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WIRRAL AGRICULTURAL SHOW.…

CHESTER FARMERS' CLUB. -----+--

-----DEATH OF MRS. JAMES DICKSON

CHESTER -TYPOGRAPHICAL ASSOCIATION.

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BROXTON.

MOLD

WREXHAM BOROUGH.

LLANGOLLEN.

RURAL HOUSING IN CHESHIRE

NATURAL HISTORY" WJTES.

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WAR OFFICE ■fofigpR.M,

LiGIITKGHJP TABLE.

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Family Notices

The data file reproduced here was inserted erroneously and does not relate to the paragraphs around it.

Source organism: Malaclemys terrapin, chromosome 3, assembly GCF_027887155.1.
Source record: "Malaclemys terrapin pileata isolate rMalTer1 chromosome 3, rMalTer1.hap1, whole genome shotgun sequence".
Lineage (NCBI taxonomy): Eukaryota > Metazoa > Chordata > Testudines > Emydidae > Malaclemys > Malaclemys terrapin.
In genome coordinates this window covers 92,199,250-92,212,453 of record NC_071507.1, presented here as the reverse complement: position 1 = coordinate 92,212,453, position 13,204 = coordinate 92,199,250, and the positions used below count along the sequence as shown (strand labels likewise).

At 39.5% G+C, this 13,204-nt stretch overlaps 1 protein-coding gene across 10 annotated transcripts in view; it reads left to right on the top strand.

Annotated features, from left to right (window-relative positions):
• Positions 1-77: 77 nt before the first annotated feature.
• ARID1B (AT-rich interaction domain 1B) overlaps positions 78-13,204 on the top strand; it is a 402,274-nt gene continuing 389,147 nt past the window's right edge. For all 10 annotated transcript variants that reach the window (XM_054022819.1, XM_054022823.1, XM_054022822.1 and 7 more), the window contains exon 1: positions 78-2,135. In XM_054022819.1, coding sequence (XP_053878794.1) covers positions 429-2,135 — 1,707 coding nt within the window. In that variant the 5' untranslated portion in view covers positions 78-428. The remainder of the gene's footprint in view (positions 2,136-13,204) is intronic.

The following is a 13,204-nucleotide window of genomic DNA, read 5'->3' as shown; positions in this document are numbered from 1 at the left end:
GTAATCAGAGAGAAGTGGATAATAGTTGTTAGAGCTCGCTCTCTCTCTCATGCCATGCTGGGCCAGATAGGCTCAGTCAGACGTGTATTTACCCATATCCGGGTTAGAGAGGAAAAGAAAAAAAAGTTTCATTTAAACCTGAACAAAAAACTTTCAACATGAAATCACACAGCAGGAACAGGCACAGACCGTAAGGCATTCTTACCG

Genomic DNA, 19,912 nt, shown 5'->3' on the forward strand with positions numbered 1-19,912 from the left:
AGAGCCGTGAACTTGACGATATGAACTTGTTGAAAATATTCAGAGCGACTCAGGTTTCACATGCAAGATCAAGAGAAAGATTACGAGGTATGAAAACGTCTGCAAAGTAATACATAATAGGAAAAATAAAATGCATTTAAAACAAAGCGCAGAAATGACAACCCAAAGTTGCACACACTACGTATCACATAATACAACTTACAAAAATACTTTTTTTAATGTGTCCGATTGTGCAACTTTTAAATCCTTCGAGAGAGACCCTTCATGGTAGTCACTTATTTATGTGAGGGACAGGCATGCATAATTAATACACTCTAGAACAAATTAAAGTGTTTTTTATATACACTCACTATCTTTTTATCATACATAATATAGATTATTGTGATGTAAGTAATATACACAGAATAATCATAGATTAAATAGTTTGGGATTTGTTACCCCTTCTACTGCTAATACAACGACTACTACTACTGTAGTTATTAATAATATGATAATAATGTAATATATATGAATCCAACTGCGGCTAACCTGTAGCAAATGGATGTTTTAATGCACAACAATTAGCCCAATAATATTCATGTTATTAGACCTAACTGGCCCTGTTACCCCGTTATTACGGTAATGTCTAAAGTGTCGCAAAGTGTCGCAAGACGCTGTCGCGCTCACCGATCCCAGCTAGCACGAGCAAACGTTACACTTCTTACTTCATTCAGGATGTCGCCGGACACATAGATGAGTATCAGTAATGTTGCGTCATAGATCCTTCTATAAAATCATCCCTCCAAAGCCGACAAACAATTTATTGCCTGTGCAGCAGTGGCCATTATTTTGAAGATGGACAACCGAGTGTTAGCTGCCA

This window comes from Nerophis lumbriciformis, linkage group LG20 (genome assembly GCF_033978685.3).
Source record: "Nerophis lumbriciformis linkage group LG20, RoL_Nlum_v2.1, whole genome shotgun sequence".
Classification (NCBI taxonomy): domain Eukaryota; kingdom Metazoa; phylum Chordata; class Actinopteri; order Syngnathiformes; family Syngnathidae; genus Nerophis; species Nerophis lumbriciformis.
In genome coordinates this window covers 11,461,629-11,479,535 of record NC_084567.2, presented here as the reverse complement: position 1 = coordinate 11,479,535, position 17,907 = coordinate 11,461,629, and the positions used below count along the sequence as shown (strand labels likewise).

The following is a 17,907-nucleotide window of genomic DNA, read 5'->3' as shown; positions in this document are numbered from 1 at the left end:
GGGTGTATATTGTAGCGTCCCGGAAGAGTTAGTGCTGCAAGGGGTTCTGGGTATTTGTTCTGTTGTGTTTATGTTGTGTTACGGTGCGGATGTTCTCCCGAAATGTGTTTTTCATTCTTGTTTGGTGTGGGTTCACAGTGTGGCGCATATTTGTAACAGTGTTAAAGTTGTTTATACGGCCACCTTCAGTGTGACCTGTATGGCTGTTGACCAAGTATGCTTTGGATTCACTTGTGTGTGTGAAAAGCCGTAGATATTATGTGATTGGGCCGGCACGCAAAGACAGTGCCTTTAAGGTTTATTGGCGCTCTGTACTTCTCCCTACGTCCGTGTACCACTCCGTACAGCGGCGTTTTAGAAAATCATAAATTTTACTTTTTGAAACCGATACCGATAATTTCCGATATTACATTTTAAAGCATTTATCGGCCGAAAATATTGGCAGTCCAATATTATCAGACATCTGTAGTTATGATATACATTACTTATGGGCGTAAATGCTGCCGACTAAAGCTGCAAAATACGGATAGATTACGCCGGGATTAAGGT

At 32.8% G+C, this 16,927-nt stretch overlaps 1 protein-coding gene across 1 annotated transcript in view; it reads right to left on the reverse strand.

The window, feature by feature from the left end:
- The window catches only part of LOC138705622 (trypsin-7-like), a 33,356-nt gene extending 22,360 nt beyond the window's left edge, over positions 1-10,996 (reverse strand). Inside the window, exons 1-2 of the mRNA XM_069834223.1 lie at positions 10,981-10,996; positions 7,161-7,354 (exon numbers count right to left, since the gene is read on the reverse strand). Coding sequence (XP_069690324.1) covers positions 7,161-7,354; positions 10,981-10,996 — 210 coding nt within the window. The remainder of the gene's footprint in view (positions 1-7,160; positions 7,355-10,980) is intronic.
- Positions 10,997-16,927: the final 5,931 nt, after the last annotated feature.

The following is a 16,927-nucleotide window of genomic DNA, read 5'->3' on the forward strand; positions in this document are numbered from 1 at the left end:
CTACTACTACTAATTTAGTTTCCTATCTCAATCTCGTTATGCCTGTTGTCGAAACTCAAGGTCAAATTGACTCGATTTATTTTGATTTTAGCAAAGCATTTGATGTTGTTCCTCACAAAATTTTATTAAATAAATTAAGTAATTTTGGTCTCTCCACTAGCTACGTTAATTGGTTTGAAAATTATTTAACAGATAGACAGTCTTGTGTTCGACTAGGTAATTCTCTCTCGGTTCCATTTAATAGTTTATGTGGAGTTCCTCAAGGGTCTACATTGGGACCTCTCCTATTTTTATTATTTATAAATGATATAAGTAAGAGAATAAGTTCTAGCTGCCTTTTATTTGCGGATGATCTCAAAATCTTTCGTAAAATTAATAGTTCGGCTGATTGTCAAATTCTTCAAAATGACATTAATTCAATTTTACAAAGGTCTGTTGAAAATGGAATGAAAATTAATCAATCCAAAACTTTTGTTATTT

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DEPRESSION IN THE SALT TRADE.-T'he salt workers of Northwich and Wmsford districts are feeling acutely the depression in the Cheshire salt industry. At Marston and Wincham the em- ployes have rarely had harder times. Many works are overstocked, and employment both heie and at Winsford now only averages three to five days weekly. Cheshire salt shipments, export and coastwise, for the past year are 6,000 tons behind the corresponding period, and are much below the decade's average. DEATH OF A DENBIGH LADY.-On Mon- day, to the great grief of a. large circle, there passed away a lady who, as a daughter of the late Dr. E. A. Tumour, J.P., Grove House, Den- bigh, was a member of a family intimately con- nected with the life of Denbigh, her father and brother having been Mayors of the town, in which they left behind them many memorials of their unbounded liberality. The deceased lady, who was the late Dr Tumour's only daughter, was married early last summer to Mr. J P. Lewis, Denbigh, secretary to the Bishop of St. Asaph and registrar of probate of the North Wales dis- trict. She was a generous supporter of every charitable and religious institution in the town, and of Church work generally. DEATH OF A CHESTER MINISTER —Many citizens will learn with deep regret of the death of Chester's oldest Nonconformist minister, the Rev. John Morgan, which occurred on Sunday at his residence the Laurels, Tarvin-road- Deceased, who had attained the advanced age of 81 years, was for many years pastor of the Great Boughton Congregational Church, and retired about three years ago. Though his health had been in a seri- ous condition for several months past, his vigorous constitution enabled him to. make several en- couraging rallies, which gave hopes of his ulti- mate recovery, and the end came rather unex- pectedly. The venerable minister was a. familiar figure in the streets of Chester, and by his death local Nonconformists have suffered a great loss. The funeral will take place at Malpas to-day (Wednesday). HOME-COMING REJOICINGS.—The p-opu- larity of Major R. W. Williams-Wvnn, D.S.O., of Cefn, St. Asaph, was again most- heartily evinced by the tenantry of Cefn and citizens of St. Asaph on Monday, when he was, accorded a. most en- thusiastic "welcome home," the occasion being brought about by his recent marriage with Miss Hetty Lowther. He and his bride were met at St. Asaph Station by a laige crowd of tenantry and friends, and Mr. Charles Mansbridge (chairman of the Parish Council), on behalf of the citizens of St. Asaph The carriage in which the happy- pair travelled to their ancestral home at Cefn was drawn through the decorated streets of St. Asaph by some of the tenantry. At. Cefn a monster tea party was given to about 500 people. Presentations were made by the Volunteers of St. Asaph the tenantry and citizens of St. Asaph, and the school children of the whole district were given a holiday. CHESTER ROYALTY THEATRE —Mr. Mil- ton Bode's first pantomime at the Royalty Theatre this season was taken on tour after such a com- paratively short run that many Cestrians scarcely had an opportunity of familiarising themselves with it. Therefore they will all the more warmly welcome "The Babes in the Wood which opened a two-weeks' engagement on Monday evening. The piece has gained much praise, in Cardiff, and local playgoers are not likely to be behindhand in their appreciation of the merits of the work It is presented on a stage of considerable splen- dour, and goes with an admirable swing. The tuneful music and catchy songs materially add to the success of (Tie pantomime. Pressure of space prevents us from entering into a detailed descrip- tion of the company, but suffice it to say that all the principal artists are to be strongly com- mended. The Sisters Humphreys introduce a specialty act, Mdlle Lenora and the sisters Dorrell give clever dances, and the New Macs are re- sponsible for some funny business. MACCLESFIELD PARISH CHURCH.— What is claimed to be the largest work of church restoration undertaken in the Chester diocese during the last half-century or more was formally completed on Monday by the final meeting of the committee which has carried out the rebuilding of Macclesfield Parish Church of St. Michael. The church was founded in 1278 by Queen Eleanor, and was rebuilt in 1470. The present restoration, planned oy the late Sir Arthur Blomfieid, was commenced in 1896, and has cost over £ 25,000 The foundation stone was laid in October, 1888, by the late Duke of Westminster, and the church was reopened, free from debt, in 1901 by the Bishop of Chester. Since then the Restoration Committee have carried out a number of further improvements. Mr. James Kershaw, J.P., under- took the entire cost of restoring the tower, besides contributing £ 1,500 to the general fund, and Mr F. D. Brocklehurst gave an east window, as well as donations of over £ 1.000 The General Com- mittee on Monday passed accounts, which shewed a small balance in hand. CHESTER PAXTON SOCIETY.—The usual fortnightly meeting was held in the Grosvenor Museum on Saturday, under the chairmanship of Mr. G. Lyon. Mr. E. Stubbs, Bache Hall, in- troduced a discussion on "Suggestions for the next Exhibition." From the outset, it was evident that all those present were keenly interested in the welfare of the society, and although past exhi- bitions have always been a conspicuous success, several valuable suggestions were made by various members, the most important of these being (1) to make the exhibits of apples and pears more educational by asking exhibitors to give particu- lars of the stock upon which the trees have been grafted, as well as the class of soil and situation in which they have baen grown; (2) to make a special class for bottled fruits, in which those who do not grow fruit themselves can compete; (3) to offer prizes for collections of vegetables as well as for winter-flowering begonias, cyclamens, etc.. (4) to offer prizes for the impromptu naming of hardy fruits by young gardeners and others; (5) to encourage chrysanthemum specialists to ex- hibit new varieties of merit; (6) to encourage still iurther table decorations by ladies resident in the society s district. Hearty votes of thanks to the chairman and introducer brought the meeting to a close.